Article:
The following is this writer’s rendering of Chapter Four of “The Art of War”, by Sun Tze. As usual, comments are in italics. Sun Tze has started us out with Calculations, discussed Waging War, and then explained Guerilla Warfare. Let’s proceed to the actual Battle, shall we?
1. The Master Generals of Ancient Times first made themselves invincible, and then waited for the Enemy to become vulnerable.
2. Becoming invincible is our own responsibility, but the Enemy provides its own vulnerability.
One would think, that this implies waiting for the Enemy to err.
3. Thus, although the Master General is able to avoid defeat, but cannot cause the Enemy to become vulnerable.
This would involve being very careful.
4. Hence the saying: “One can perceive the opportunity for victory, but one cannot create it.”
5. Security against defeat implies defensive tactics; ability to defeat the Enemy means taking the offensive.
In other Words, if you can’t win, set up your Defense!
6. Defend, when you have insufficient strength to attack; attack, only when you have a superabundance of strength.
Nowadays, we say, “Choose your Battles wisely.”
7. The General who is skilled in defense hides in the most secret recesses of the earth; one who is skilled in attack flashes forth from the topmost heights of heaven. Thus on the one hand, we have ability to protect ourselves; on the other, a victory that is complete. Therefore, they are able to protect themselves until they are able to achieve complete victory, when the advantage is clear.
The idea here seems to be “conceal yourself until the Time is right”. This is not just good for the Military, but also, Life-changing advice for us in the Modern World.
8. To see victory when it is easily seen is not the pinnacle of excellence. .
9. Neither is it the pinnacle of excellence if you fight and conquer and the whole Empire says, "Well done!"
10. Picking up a fallen hair is no sign of great strength, nor is seeing the sun and moon a sign of sharp sight, nor is hearing the noise of a thunderclap a sign of a quick ear. Don’t try to hear something subtle.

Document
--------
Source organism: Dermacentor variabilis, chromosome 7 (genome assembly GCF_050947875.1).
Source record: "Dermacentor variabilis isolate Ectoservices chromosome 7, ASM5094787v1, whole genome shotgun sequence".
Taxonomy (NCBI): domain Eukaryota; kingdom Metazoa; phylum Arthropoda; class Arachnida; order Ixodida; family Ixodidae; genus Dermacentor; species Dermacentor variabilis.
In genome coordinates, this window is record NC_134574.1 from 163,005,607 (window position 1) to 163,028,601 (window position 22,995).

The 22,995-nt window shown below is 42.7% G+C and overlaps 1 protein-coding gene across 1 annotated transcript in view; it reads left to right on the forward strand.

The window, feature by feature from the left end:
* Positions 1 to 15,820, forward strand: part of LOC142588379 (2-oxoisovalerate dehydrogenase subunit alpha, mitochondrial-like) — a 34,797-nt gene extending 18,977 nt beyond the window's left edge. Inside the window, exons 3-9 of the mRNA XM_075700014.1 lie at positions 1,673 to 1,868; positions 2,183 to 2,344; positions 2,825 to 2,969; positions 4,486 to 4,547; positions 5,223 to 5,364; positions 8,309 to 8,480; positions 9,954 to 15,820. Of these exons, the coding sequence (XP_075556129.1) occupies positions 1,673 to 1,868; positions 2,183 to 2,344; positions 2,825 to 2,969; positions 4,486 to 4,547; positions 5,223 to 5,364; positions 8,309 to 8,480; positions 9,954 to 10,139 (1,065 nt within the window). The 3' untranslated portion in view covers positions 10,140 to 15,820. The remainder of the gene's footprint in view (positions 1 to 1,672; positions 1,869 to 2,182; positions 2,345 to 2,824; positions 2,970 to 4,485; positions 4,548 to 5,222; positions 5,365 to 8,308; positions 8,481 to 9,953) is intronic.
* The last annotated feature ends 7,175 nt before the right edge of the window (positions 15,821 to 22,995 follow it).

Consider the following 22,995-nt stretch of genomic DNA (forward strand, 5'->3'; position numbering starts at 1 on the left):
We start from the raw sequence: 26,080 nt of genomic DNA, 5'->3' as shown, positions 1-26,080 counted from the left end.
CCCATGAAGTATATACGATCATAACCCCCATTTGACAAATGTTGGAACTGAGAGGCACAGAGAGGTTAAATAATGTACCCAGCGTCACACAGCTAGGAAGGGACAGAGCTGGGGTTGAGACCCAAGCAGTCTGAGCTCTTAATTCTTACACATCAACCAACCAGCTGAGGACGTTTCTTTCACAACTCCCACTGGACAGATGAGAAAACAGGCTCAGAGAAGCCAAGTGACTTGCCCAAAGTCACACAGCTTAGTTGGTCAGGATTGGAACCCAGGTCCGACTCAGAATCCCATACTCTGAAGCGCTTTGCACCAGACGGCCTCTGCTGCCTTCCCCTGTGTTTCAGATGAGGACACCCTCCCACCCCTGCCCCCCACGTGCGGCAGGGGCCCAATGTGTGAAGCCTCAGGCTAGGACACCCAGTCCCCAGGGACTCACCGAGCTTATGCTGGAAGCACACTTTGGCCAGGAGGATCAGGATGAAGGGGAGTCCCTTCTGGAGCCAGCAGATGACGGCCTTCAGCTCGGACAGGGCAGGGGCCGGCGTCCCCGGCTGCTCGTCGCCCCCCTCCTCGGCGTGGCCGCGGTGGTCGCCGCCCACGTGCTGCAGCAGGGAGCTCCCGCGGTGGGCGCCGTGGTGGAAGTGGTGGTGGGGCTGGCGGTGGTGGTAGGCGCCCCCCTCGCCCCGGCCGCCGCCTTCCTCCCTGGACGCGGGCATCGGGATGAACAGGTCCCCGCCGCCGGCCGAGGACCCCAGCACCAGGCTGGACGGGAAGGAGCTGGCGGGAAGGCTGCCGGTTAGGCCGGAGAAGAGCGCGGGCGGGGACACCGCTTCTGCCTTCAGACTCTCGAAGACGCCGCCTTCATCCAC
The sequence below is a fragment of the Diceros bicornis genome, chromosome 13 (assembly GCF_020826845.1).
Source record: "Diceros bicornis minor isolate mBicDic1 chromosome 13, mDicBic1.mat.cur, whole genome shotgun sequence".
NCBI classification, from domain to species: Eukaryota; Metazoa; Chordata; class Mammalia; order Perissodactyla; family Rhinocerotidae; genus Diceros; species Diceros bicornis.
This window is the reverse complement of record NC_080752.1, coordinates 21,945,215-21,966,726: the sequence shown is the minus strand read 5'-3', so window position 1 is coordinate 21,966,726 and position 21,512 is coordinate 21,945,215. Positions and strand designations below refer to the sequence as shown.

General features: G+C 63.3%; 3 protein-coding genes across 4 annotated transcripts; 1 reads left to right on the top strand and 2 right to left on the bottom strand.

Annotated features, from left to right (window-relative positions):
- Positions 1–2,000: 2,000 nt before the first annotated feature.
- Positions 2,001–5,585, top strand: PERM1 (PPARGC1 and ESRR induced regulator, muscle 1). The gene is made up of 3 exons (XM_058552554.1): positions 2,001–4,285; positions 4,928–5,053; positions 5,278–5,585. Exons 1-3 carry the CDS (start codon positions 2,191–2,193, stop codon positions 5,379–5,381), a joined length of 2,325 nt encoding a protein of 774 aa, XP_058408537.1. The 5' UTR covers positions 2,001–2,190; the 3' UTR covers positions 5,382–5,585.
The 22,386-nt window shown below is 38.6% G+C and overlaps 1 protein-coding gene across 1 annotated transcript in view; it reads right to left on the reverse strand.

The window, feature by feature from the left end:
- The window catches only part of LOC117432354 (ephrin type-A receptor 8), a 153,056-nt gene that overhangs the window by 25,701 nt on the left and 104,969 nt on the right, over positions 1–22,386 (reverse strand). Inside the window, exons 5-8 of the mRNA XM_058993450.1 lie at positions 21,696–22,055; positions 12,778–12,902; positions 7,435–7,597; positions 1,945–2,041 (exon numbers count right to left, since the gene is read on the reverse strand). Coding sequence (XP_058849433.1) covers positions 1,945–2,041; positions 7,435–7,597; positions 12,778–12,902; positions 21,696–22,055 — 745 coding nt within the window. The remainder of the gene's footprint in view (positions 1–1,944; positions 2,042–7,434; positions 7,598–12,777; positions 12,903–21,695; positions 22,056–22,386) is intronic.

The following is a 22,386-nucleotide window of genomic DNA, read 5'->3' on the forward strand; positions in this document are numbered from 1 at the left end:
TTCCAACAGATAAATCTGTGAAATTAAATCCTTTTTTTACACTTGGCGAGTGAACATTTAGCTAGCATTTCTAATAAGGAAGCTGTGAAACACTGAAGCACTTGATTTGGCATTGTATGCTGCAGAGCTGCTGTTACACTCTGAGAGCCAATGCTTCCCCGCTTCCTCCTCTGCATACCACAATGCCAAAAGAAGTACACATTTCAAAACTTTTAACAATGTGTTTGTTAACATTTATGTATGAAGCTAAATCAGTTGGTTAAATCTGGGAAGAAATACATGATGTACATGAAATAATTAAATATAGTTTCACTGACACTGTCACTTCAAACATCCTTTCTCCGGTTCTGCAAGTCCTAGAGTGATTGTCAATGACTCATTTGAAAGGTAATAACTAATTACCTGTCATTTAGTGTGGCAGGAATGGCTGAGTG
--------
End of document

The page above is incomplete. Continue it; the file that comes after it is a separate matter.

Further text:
11. What the Ancients called a Master General is one who not only wins, but who wins with ease.
12. Hence do the Master General’s victories bring neither reputation for wisdom, nor credit for courage.
This might remind us of the Tao Te Ching, Chapter Thirteen.
Accept neither favor nor disgrace; trouble is a part of being human.
What does this mean, “Accept neither favor nor disgrace”? Favor and disgrace are based on the opinions of others.
hat does this mean, “trouble is a part of being human”? Trouble comes from selfishness and attachment to one’s own body. Without selfishness, what trouble can there be?
Therefore, only let those who value the empire as themselves be entrusted to govern the empire. Those who love an empire as themselves are the only ones who should rightly be allowed to administer the empire.
13. The Master General wins battles by making no mistakes. Making no mistakes is what establishes the certainty of victory, for it means conquering an Enemy that is already defeated.
This probably means, by taking no chances.
14. Hence the Master General takes a position which makes defeat impossible, and does not miss the Moment for defeating the Enemy.
Timing and positioning are both, apparently, of equal importance. What an impact this would have on our lives if we followed this Technique!
15. Thus it is that in war the victorious strategist only seeks battle after the victory has been won, whereas one who is destined to defeat first fights and afterwards looks for victory.
Once again, Sun Tzu discourages battle unless absolutely necessary. Strategy is thus more important than troop strength.
16. The Master General cultivates moral law, and strictly adheres to Method and Discipline; thus having Power to control success.
17. In reference to Military Method, we have first, measurement, second, quantity, third, calculation, fourth, comparison, and fifth, victory.
18. Measurement owes its existence to Ground; Numbers to Measurement; Calculation to Numbers; Decisions to Calculation; and Victory to Decisions.
Did you notice the Five Elements here, in the Mutual Generation Sequence?
19. A victorious army opposed to a defeated army, is as a picul of rice placed on a scale against a single grain.
20. The onrush of a conquering force is like water bursting forth from a dam, flowing down into a deep chasm.